When Saul was four, his family was gathering roots by the river when an airplane arrived. He escaped with Naomi, but the white men stole away his brother Benjamin. His mother grew even more quiet and distant, unable to speak of anything but “the school.” His father and uncles gradually turned to drink. Saul began to rely more and more on his grandmother, who would sit up with him late at night and tell him stories about the old days, teach him about medicine, and sing him Ojibway songs.
After Benjamin’s abduction, Saul’s family left the bush and began doing “Indian work” in camps outside of the small towns. The pay was bad, and most of it went towards drink. The work was brutal and unsafe, and there were few other children because so many had been taken by the Zhaunagush. Eventually, the family settled in a town called Redditt, where things were a little better because the family could make slightly more money. Saul’s father stopped drinking quite so much, and his mother, though still heartbroken, began to spend more time with the family, by the fire.
Then one day, Benjamin walked out of the bush and back into Saul’s life. He had run away from school and was nearly unrecognizable, but the whole family rejoiced at his return. However, they soon realized that he was sick, with something Saul will later identify as tuberculosis. Naomi convinced the family that if they remained in Redditt the authorities would find both boys and steal them away. Instead, they went to Gods Lake.
The journey was beautiful. Saul was never far from his brother, and remembered how much he loves him. On the way, Naomi told the story of Gods Lake. The spot was discovered when a group of hunters stumbled upon it while following some moose. When they arrived, they heard voices coming from the lake, speaking the Old Language, which no one had spoken for centuries. Terrified, they fled. Then one day, Saul’s grandfather Solomon had a dream where the family farmed rice on the shores of the lake. He returned to the spot and made offerings to the spirits, making peace with them. Ever since, Gods Lake has been Indian Horse territory.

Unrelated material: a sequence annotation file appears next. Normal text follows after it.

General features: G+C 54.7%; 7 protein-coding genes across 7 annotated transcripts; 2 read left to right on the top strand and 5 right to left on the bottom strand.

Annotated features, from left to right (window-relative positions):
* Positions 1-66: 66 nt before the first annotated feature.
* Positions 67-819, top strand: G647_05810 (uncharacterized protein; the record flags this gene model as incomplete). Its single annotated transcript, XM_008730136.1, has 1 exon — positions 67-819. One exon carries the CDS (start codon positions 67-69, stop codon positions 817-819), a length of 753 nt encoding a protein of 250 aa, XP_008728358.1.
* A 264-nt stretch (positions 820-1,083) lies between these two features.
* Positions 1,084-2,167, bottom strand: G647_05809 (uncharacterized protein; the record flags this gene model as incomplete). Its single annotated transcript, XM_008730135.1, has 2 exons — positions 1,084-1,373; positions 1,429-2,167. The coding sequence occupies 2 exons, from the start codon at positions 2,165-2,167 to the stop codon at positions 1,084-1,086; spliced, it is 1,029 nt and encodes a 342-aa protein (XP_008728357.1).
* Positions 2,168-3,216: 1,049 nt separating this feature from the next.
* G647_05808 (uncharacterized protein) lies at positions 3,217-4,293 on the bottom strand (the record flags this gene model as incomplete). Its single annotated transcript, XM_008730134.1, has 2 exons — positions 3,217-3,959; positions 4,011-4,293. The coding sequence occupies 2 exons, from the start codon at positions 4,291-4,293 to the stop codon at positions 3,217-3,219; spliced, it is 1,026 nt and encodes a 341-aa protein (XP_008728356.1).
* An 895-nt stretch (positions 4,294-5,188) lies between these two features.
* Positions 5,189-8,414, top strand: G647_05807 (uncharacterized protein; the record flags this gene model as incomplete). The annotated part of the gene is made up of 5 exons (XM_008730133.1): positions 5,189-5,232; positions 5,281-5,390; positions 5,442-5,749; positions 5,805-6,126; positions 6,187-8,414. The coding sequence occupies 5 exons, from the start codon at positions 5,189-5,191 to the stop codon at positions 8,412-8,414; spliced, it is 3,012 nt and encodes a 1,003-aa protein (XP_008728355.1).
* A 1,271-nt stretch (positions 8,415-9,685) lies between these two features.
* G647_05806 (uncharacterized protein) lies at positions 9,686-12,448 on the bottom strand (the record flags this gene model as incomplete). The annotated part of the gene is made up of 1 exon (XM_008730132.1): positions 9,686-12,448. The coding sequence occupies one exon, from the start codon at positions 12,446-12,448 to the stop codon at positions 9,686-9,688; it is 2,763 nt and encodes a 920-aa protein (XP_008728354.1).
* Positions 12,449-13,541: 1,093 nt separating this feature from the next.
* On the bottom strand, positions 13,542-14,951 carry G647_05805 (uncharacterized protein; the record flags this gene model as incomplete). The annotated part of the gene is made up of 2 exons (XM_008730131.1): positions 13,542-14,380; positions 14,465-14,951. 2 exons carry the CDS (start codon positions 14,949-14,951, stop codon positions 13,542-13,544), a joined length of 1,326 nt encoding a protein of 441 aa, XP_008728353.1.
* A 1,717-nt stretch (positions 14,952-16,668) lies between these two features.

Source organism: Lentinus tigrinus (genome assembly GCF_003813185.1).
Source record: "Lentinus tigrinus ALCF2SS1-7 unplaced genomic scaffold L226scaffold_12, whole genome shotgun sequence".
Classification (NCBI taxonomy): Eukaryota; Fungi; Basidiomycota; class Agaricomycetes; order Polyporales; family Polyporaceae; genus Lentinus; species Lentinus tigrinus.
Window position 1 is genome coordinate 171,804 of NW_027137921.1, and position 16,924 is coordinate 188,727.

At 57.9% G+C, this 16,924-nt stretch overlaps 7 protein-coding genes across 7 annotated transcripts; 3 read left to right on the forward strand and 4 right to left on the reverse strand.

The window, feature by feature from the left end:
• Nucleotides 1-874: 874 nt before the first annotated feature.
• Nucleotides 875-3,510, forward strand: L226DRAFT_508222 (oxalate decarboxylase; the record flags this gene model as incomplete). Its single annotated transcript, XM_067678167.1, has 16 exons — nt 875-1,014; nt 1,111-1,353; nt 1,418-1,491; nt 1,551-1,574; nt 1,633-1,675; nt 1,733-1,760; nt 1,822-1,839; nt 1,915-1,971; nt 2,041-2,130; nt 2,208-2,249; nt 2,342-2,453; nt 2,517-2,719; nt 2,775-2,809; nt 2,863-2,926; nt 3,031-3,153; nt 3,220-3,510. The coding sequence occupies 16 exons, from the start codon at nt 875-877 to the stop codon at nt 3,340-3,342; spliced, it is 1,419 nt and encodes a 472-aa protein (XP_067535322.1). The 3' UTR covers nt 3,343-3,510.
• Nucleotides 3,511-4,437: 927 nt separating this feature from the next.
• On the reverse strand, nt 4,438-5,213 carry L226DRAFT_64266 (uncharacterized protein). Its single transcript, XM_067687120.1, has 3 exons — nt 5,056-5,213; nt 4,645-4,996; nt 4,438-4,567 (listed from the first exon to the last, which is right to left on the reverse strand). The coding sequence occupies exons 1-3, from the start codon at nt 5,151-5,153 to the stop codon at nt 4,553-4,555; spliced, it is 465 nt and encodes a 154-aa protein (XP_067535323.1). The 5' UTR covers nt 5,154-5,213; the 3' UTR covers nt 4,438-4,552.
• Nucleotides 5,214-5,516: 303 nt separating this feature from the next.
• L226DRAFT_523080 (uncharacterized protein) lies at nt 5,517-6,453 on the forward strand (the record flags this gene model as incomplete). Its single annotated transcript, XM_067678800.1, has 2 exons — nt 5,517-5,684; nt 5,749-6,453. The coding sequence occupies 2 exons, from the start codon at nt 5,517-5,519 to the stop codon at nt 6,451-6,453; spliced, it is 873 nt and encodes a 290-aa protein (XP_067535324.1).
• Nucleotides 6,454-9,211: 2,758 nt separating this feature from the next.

Wagamese opens Indian Horse by establishes a framing device, a narrative technique in which a story is surrounded by a secondary narrative, creating a story within a story. The surrounding story is Saul’s adult life and his attempt to recover from alcoholism by telling the story of his own life; the primary plot of the novel, Saul growing from a boy into a man, is the story Saul tells.
The first chapter of Indian Horse is focused on adult Saul, and introduces several of his major conflicts. He is recovering from alcoholism, although his commitment to overcoming his addiction is rooted only in his desire to get out of the Centre and move on with his life. At the same time, he is grieving a lost past, a grief he shares with his generation, the first Ojibway children born into a world where white settlers had already destroyed the possibility of living an unthreatened traditional life. Finally, Saul’s “greatest sorrow” is the loss of his ability to see beyond the boundaries of the physical world. By introducing all these conflicts early on, Wagamese foreshadows the impact that Saul’s turbulent childhood will have on his adulthood.